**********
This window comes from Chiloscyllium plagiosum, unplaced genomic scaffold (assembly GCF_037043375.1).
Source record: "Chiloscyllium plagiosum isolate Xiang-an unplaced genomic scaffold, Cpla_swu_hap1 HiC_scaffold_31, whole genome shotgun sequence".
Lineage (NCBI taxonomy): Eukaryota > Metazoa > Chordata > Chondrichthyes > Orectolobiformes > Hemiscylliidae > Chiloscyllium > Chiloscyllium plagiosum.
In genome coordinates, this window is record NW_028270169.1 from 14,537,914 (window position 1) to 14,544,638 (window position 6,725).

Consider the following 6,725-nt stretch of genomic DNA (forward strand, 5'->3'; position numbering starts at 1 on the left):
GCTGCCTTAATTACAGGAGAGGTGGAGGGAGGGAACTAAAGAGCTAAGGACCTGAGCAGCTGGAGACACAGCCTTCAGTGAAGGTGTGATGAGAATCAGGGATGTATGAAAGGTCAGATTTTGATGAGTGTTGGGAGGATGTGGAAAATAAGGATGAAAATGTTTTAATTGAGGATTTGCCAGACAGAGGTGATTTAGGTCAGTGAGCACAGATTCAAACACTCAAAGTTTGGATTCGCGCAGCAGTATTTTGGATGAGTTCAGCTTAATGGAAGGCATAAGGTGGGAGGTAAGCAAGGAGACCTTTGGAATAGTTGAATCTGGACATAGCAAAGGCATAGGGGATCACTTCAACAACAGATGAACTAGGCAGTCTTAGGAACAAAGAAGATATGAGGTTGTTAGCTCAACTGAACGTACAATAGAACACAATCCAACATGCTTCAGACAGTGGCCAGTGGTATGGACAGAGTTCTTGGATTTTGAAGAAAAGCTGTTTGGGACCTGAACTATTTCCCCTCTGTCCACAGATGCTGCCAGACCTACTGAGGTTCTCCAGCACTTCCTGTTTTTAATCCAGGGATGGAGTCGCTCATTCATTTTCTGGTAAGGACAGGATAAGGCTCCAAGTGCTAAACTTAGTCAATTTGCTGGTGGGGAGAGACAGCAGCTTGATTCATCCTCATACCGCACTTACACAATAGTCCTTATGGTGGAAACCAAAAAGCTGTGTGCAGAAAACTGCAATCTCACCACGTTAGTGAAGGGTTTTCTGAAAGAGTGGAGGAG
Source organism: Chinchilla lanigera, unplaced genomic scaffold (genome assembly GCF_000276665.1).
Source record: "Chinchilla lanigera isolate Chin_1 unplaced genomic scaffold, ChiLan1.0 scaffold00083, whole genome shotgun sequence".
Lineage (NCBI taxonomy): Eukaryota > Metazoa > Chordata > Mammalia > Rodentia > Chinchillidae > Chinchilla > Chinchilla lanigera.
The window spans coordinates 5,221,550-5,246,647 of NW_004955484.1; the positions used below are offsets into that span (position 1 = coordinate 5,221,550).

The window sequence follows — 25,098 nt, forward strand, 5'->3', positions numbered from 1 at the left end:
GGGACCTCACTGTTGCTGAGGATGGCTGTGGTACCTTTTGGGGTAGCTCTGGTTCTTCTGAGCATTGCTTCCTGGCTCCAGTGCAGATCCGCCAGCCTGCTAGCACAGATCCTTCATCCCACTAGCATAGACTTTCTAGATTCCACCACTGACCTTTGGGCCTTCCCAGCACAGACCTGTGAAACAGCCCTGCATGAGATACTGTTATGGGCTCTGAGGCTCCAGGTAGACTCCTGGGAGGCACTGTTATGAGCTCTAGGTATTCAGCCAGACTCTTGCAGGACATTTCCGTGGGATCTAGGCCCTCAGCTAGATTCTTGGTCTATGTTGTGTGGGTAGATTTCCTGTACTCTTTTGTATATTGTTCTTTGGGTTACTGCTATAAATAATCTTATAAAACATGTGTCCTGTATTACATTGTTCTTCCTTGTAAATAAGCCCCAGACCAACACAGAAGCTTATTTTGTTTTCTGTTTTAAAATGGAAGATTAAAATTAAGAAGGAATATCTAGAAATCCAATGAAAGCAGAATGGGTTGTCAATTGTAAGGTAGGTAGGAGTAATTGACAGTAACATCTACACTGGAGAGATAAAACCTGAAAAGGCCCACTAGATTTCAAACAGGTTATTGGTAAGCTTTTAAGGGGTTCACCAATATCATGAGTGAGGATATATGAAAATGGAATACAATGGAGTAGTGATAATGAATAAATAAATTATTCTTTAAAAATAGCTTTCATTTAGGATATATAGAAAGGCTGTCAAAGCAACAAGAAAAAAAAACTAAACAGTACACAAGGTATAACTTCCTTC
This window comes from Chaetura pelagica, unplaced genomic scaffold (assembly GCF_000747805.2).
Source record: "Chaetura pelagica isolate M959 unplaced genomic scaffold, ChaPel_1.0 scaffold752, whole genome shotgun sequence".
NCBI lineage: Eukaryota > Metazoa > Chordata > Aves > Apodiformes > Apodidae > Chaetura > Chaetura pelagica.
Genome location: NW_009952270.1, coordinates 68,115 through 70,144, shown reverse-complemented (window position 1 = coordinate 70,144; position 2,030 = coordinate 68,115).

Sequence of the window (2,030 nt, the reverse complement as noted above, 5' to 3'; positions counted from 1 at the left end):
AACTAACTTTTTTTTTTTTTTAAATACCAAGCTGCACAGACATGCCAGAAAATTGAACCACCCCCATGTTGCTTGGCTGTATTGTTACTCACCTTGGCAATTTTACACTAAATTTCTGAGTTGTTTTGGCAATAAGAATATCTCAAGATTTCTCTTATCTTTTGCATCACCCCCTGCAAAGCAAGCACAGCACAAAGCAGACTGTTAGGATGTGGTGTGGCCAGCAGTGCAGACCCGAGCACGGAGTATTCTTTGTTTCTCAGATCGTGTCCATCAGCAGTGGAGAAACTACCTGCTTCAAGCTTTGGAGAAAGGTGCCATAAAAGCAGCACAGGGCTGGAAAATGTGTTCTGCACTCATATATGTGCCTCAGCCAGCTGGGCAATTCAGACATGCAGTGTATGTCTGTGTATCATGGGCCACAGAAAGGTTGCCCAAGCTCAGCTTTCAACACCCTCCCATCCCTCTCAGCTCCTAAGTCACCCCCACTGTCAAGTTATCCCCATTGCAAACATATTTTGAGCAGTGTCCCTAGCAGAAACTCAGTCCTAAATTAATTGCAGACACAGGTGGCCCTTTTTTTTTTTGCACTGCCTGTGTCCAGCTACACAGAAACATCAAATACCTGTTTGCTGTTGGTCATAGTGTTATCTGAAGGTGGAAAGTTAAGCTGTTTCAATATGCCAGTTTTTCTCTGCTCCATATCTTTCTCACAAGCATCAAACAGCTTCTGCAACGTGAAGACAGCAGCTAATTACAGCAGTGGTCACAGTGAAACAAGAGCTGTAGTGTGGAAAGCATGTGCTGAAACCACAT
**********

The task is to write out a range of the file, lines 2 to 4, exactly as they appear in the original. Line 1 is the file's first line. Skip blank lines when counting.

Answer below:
Source record: "Chiloscyllium plagiosum isolate Xiang-an unplaced genomic scaffold, Cpla_swu_hap1 HiC_scaffold_31, whole genome shotgun sequence".
Lineage (NCBI taxonomy): Eukaryota > Metazoa > Chordata > Chondrichthyes > Orectolobiformes > Hemiscylliidae > Chiloscyllium > Chiloscyllium plagiosum.
In genome coordinates, this window is record NW_028270169.1 from 14,537,914 (window position 1) to 14,544,638 (window position 6,725).